The Business Start-Up Journey (BSUJ) is an inspirational programme which brings student business start-up ideas to life and develops your entrepreneurial skills. These black-owned start-up businesses from students at the University of Kent have been brought to life through the BSUJ.
1. Esther Asaolu – SHADY
Originally, the creators behind Shady‘s love for makeup began out of insecurity, however, over time it blossomed into a form of artistic expression and inner confidence. They currently sell a range of highlighters, lip glosses and lashes, each of which represents a type of persona to help their customers develop or explore their inner egos.
“SHADY is a cosmetics brand started out of our love for makeup and all things beauty.”
Shady aim to be more than just a beauty brand. For too long the beauty industry has helped create, in the minds of young women, many insecurities in order to make profits. For Shady, makeup is about expression and not repression!
Shady would like to grow and create an entertaining yet innovative online platform for beauty lovers. They also hope to transition into a more lifestyle beauty brand and own our own physical store which will offer a range of beauty services such as hair, nails, and makeup whilst offering a beautifully designed space.
2. Jehu-cal – Emay Emenowuku
Jehu-cal is a brand inspired by the challenges Emay faced when growing up in a predominantly white area where he was mocked for his race, appearance and inability to afford the clothes his classmates were wearing.
In addition to Jehu-cal’s focus on quality and producing responsibly as well as transparently, they openly show their support for real-life situations.
The most recent example being the Black Lives Matter movement, the first tee shirt released by Jehu-cal was the ‘Never Been Safe’ tee in 2016 featuring an image of MLK Jnr being arrested by police.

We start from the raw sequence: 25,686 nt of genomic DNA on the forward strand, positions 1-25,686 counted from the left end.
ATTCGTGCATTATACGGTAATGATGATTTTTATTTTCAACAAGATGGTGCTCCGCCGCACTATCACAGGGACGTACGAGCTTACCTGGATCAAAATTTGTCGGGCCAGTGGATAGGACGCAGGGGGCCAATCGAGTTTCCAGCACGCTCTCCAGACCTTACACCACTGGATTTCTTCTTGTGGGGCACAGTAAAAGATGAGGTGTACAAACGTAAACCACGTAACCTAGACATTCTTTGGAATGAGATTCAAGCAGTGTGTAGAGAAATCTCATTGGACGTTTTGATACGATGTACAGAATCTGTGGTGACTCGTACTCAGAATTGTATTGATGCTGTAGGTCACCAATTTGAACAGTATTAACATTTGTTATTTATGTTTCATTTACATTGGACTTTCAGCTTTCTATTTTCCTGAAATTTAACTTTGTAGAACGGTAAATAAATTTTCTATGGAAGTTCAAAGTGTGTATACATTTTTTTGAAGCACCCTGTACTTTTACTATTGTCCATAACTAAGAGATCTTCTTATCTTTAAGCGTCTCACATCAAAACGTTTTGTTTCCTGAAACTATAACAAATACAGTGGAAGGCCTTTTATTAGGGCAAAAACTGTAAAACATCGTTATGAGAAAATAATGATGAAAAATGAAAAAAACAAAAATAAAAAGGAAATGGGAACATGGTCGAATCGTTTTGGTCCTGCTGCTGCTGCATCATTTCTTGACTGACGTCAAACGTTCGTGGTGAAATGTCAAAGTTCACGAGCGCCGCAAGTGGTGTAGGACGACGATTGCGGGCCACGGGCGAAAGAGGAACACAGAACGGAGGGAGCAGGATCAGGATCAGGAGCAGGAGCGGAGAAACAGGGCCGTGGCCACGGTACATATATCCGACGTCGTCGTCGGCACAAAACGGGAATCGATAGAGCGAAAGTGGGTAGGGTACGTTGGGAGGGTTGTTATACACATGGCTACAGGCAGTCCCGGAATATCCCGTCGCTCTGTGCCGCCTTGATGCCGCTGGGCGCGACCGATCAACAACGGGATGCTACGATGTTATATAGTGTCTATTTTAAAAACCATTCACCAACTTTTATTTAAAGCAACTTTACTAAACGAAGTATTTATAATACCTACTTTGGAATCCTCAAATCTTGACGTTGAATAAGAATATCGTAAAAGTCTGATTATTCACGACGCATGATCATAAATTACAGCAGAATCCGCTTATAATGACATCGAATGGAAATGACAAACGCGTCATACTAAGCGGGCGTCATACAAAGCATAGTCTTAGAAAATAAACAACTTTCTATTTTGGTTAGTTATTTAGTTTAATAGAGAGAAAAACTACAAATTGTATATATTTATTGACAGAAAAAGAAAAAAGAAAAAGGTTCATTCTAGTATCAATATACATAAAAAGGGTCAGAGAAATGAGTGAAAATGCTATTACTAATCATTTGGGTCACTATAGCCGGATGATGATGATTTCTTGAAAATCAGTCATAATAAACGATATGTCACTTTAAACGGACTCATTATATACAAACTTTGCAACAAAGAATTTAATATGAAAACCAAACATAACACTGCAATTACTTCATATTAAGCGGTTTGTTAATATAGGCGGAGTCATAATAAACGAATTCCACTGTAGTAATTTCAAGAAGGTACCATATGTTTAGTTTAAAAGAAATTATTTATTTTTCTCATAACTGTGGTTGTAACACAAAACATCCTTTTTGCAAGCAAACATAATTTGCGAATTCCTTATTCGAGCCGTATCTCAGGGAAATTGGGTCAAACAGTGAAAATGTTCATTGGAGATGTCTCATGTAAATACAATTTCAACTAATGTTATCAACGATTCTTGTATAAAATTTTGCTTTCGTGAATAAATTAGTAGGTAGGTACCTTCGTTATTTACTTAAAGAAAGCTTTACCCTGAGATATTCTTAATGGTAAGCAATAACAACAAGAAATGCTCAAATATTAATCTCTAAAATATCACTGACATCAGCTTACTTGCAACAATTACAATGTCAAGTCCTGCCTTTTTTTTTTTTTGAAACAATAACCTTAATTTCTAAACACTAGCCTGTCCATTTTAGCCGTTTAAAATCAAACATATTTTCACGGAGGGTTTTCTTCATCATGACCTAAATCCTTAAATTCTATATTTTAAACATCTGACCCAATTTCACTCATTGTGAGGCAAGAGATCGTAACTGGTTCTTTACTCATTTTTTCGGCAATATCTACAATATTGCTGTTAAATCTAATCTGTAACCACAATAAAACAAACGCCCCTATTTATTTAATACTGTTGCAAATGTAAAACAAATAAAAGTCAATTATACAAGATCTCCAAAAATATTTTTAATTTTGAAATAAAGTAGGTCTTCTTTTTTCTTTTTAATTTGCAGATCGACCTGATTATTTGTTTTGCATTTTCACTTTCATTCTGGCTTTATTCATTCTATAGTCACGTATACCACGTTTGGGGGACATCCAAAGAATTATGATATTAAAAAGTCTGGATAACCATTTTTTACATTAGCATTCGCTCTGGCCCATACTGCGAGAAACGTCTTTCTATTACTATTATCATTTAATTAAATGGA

“Since day 1 I have wanted Jehu-cal to stand for more than simply being another cool brand that sells nice clothes.”
3. Nadia Esi – Nadia Simpson
Nadia Esi specialises in creating 100% natural products that are used to promote hair growth and glowing skin. The brand was established in August 2019 by Nadia Ewura-Esi Simpson. However, the story with product making began in 2017 because of a salon horror experience.
“In 2017 I took a trip to Ghana and to end the trip, of course, I had to get my hair done. I could feel my baby hair being pulled on, as the hairstylist was doing my hair. When it was time to take these braids out, I wasn’t surprised by the amount shedding I had, due to how tight the braids were. Fortunately, before I left Ghana I bought an array of oils which lead to the creation of the first Nadia Esi product, The Hair Growth Elixir.”
Nadia Esi currently has four natural products:
- The Hair Growth Elixir
- Beard Oil
- African Black Soap
- Ayurvedic hair Gloss.
- As well as African Style satin-lined hair bonnets
“As Nadia Esi grows I would like to make it more accessible to anyone anywhere by having my products in stores.”
4. JMapparel/ Jmart Space – Joseph Aina
Jmart Space was previously doing events, an interesting industry which Joseph enjoyed running, however, his plan is now to focus on e-commerce. Recently he has been producing luxury masks (pictured) which have been very popular!